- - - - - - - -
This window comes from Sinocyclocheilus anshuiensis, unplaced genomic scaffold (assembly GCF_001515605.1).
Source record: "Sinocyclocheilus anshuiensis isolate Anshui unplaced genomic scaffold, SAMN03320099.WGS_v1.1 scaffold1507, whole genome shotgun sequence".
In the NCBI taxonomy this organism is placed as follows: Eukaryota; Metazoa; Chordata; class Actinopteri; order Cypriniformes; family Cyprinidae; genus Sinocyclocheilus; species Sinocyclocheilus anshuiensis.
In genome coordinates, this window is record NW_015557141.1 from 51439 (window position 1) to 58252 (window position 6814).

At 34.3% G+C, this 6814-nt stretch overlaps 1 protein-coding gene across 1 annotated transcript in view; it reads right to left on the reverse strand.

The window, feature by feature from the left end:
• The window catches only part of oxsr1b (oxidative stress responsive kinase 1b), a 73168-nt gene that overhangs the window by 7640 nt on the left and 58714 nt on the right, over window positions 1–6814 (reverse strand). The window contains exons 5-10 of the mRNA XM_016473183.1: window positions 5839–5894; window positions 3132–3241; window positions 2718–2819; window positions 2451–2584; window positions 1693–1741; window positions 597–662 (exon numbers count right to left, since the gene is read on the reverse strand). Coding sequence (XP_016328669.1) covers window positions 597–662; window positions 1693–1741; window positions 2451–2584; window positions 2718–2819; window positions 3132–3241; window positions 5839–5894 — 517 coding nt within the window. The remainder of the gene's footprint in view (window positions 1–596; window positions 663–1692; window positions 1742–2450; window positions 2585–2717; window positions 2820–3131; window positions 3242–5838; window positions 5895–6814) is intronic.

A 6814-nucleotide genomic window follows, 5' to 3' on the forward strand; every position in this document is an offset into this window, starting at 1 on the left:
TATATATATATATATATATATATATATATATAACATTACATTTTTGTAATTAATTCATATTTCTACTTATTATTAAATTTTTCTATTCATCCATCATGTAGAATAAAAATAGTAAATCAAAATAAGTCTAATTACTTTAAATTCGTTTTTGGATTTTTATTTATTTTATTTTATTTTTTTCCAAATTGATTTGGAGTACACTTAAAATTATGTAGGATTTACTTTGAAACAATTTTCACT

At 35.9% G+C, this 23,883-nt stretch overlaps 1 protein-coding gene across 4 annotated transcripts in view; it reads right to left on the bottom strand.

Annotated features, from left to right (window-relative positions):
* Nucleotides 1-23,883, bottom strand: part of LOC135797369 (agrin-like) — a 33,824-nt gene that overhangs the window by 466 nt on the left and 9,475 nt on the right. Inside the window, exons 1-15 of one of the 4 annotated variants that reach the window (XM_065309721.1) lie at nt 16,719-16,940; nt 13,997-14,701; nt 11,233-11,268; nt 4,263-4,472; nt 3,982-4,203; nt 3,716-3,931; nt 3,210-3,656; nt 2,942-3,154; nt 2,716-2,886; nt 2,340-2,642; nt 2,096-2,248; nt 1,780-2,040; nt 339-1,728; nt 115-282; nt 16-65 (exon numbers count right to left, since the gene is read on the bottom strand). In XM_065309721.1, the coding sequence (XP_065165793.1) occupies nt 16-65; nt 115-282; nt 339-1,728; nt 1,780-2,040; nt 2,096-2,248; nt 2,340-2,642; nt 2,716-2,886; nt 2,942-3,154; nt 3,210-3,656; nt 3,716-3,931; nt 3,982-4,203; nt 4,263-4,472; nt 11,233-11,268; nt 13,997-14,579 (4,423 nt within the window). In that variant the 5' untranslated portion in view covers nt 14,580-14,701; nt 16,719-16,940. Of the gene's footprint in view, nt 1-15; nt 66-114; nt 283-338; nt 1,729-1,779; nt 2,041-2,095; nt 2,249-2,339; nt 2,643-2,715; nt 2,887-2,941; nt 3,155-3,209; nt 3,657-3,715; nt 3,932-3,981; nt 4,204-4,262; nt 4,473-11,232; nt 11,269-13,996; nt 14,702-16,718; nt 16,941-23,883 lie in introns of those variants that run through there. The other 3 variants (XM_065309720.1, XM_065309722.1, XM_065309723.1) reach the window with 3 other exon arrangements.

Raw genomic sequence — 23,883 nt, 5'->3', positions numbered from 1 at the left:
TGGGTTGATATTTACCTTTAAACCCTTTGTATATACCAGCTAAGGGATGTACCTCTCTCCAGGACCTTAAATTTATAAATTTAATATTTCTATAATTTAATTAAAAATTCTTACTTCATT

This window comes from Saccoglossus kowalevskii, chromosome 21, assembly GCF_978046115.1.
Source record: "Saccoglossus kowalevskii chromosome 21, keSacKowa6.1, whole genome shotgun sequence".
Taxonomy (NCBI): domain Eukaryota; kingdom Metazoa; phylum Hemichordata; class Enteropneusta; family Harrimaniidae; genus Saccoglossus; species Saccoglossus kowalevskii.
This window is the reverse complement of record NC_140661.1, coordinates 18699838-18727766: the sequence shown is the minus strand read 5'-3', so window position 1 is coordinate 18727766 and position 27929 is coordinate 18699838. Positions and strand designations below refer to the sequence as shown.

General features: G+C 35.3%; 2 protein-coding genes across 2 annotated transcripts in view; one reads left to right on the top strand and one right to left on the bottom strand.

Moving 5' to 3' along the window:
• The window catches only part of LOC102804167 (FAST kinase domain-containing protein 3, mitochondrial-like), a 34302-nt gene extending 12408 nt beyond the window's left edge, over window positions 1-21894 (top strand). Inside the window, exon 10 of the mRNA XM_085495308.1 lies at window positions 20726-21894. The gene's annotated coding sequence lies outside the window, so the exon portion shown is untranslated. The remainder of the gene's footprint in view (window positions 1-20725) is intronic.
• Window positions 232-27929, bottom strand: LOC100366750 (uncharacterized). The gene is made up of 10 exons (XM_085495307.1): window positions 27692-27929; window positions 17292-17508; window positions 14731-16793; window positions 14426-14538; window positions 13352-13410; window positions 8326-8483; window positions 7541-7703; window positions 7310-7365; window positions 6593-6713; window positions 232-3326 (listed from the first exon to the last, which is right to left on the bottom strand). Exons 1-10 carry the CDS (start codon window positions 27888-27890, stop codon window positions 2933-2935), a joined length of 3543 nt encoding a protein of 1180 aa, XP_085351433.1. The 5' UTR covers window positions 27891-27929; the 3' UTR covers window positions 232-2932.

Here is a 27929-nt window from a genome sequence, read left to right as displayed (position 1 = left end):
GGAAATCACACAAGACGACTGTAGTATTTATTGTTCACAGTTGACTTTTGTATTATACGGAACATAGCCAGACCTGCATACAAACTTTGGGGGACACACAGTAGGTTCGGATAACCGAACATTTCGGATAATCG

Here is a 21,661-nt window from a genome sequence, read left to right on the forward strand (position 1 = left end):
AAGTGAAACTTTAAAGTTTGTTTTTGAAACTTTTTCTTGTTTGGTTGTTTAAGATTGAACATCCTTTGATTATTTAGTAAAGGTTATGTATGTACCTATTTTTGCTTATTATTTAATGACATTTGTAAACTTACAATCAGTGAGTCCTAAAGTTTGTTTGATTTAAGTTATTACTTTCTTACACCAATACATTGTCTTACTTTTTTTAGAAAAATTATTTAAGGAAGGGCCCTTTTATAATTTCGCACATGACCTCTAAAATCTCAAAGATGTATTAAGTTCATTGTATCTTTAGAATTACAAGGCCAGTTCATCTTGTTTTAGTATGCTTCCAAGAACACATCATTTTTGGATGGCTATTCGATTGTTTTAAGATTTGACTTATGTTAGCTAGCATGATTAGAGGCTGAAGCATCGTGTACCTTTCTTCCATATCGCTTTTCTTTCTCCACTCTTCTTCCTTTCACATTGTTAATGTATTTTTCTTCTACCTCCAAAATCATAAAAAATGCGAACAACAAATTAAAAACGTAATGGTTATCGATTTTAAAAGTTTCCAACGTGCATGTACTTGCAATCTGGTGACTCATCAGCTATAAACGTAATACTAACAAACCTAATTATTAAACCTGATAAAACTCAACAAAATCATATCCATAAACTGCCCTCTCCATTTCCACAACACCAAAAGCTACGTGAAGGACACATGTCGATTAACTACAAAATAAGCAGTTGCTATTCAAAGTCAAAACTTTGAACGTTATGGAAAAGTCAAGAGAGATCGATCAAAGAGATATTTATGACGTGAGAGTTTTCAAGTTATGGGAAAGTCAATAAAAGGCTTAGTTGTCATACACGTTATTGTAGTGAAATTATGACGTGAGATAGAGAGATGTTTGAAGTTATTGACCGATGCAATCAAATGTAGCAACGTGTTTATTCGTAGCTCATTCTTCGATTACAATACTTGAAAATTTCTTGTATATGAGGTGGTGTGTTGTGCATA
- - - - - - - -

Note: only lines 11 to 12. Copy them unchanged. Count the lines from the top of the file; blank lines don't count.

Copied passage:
Annotated features, from left to right (window-relative positions):
* Nucleotides 1-23,883, bottom strand: part of LOC135797369 (agrin-like) — a 33,824-nt gene that overhangs the window by 466 nt on the left and 9,475 nt on the right. Inside the window, exons 1-15 of one of the 4 annotated variants that reach the window (XM_065309721.1) lie at nt 16,719-16,940; nt 13,997-14,701; nt 11,233-11,268; nt 4,263-4,472; nt 3,982-4,203; nt 3,716-3,931; nt 3,210-3,656; nt 2,942-3,154; nt 2,716-2,886; nt 2,340-2,642; nt 2,096-2,248; nt 1,780-2,040; nt 339-1,728; nt 115-282; nt 16-65 (exon numbers count right to left, since the gene is read on the bottom strand). In XM_065309721.1, the coding sequence (XP_065165793.1) occupies nt 16-65; nt 115-282; nt 339-1,728; nt 1,780-2,040; nt 2,096-2,248; nt 2,340-2,642; nt 2,716-2,886; nt 2,942-3,154; nt 3,210-3,656; nt 3,716-3,931; nt 3,982-4,203; nt 4,263-4,472; nt 11,233-11,268; nt 13,997-14,579 (4,423 nt within the window). In that variant the 5' untranslated portion in view covers nt 14,580-14,701; nt 16,719-16,940. Of the gene's footprint in view, nt 1-15; nt 66-114; nt 283-338; nt 1,729-1,779; nt 2,041-2,095; nt 2,249-2,339; nt 2,643-2,715; nt 2,887-2,941; nt 3,155-3,209; nt 3,657-3,715; nt 3,932-3,981; nt 4,204-4,262; nt 4,473-11,232; nt 11,269-13,996; nt 14,702-16,718; nt 16,941-23,883 lie in introns of those variants that run through there. The other 3 variants (XM_065309720.1, XM_065309722.1, XM_065309723.1) reach the window with 3 other exon arrangements.